Friday, April 01, 2011
A New Bihar
Bihar Chief Minister Nitish Kumar has got another feather in his cap from none other than President Pratibha Patil, the latter obviously impressed by the efforts towards empowering women and the overall development of the state under the stewardship of Nitish Kumar. Ever since coming to power (he has been re-elected for a second term) by defeating Laloo Prasad Yadav, the quiet and efficient Chief Minister of Bihar has gone about doing his job earning both admiration and respect from even his opposition. Under him Bihar has changed for the better. The image of Bihar as a land of crime, corruption, cattle, backwardness and poverty is now a thing of the past. Today there are visible signs of peace and development. This is indeed refreshing. Today Bihar would undoubtedly be the most improved State in the country. It’s indeed a great leap forward and due credit to the leadership of Nitish Kumar. When people talk about the new Bihar, they usually refer to the transformation—the State was in complete chaos when Nitish Kumar first assumed office in 2005. Bihar was more popular for its rampant kidnapping and killing, the disorder, poverty and caste politics. Things have changed and there is hope and optimism among the people. Not only within but the image of Bihar as perceived by the outsider is positive. This is very important for the future prospect of the State. With order, political stability and strong progressive leadership, investors will have confidence to enter Bihar and this will do a world of good to the local economy.
The other aspect about the leadership quality of Nitish Kumar, which merits attention and applause, is the reformist zeal that he has demonstrated during his tenure as Chief Minister. This is rare for a politician because the more power you get to wield, the more entrenched your vested interest becomes. In the case of Nitish, he has challenged the status-quo on many occasions.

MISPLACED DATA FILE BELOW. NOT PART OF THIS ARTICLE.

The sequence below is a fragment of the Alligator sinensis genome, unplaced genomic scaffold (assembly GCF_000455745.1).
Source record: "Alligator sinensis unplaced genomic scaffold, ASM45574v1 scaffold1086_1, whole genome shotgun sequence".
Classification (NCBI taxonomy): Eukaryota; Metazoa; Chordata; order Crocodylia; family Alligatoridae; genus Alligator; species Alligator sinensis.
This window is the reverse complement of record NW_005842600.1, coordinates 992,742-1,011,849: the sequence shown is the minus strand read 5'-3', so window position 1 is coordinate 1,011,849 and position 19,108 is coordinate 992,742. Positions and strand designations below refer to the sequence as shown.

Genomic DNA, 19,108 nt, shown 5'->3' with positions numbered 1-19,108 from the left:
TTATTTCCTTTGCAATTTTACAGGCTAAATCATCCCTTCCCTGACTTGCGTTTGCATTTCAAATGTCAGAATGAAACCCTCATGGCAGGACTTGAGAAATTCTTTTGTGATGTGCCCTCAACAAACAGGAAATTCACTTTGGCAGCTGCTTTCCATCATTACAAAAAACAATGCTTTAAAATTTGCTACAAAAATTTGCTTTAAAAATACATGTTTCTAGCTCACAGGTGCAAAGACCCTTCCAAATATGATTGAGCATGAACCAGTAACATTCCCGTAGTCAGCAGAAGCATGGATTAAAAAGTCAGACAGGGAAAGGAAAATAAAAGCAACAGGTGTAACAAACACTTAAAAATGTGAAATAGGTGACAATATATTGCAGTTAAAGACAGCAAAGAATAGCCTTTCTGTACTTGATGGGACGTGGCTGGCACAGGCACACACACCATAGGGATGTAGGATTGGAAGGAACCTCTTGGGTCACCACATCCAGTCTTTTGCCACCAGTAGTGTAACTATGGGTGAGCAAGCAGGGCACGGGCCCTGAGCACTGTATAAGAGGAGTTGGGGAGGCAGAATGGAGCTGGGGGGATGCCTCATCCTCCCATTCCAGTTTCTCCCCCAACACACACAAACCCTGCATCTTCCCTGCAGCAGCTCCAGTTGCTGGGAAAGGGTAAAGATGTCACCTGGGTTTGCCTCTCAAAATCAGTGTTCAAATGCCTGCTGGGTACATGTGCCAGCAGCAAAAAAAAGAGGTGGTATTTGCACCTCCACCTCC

Take the case of the MLA Local Area Development (MLALAD) Fund, which the Nitish Kumar government has scrapped. In a unique approach, the failed LADF has been replaced by the CM Area Development Programme (CMADP). Under the plan, which will be at the district-level (as against the Assembly segment level), while the minister-in-charge, MLAs and MLCs concerned will only select schemes every year, its implementation will rest with a body of engineers headed by Engineer-in-Chief. Also, while chief/executive engineers will sign cheques, district magistrates can only monitor implementation of schemes so they meet deadlines.
As against arbitrary selection of contractors under the MLALAD Fund, there will be open tendering in which a CAG representative would be present. Bihar has therefore become the first state in the country to scrap the LADF because of the rampant corruption within the existing system. Nitish Kumar is not your usual run in the mill politician who clings on to power. He has an agenda and vision for the peaceful development of Bihar and its people. And he wants to deliver this vision through real performance and not just publicity stunts. Politicians in India and even Nagaland can learn from Nitish Kumar. He has been able to move away from the old ways of doing politics i.e. based on the status-quo. And in a way this is welcome development not only for Bihar but also for the politics of the country